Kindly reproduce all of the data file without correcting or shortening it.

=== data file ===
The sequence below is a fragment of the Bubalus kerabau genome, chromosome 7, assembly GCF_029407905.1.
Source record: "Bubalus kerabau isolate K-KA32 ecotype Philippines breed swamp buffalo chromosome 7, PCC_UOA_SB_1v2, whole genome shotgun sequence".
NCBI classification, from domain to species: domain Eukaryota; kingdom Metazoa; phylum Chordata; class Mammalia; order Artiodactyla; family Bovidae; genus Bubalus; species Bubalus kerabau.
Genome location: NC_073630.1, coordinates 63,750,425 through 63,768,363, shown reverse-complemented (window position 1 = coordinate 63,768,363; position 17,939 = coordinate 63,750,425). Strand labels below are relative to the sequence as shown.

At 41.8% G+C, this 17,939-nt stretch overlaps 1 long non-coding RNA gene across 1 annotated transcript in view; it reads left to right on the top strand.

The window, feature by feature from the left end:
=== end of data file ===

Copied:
The sequence below is a fragment of the Bubalus kerabau genome, chromosome 7, assembly GCF_029407905.1.
Source record: "Bubalus kerabau isolate K-KA32 ecotype Philippines breed swamp buffalo chromosome 7, PCC_UOA_SB_1v2, whole genome shotgun sequence".
NCBI classification, from domain to species: domain Eukaryota; kingdom Metazoa; phylum Chordata; class Mammalia; order Artiodactyla; family Bovidae; genus Bubalus; species Bubalus kerabau.
Genome location: NC_073630.1, coordinates 63,750,425 through 63,768,363, shown reverse-complemented (window position 1 = coordinate 63,768,363; position 17,939 = coordinate 63,750,425). Strand labels below are relative to the sequence as shown.

At 41.8% G+C, this 17,939-nt stretch overlaps 1 long non-coding RNA gene across 1 annotated transcript in view; it reads left to right on the top strand.

The window, feature by feature from the left end: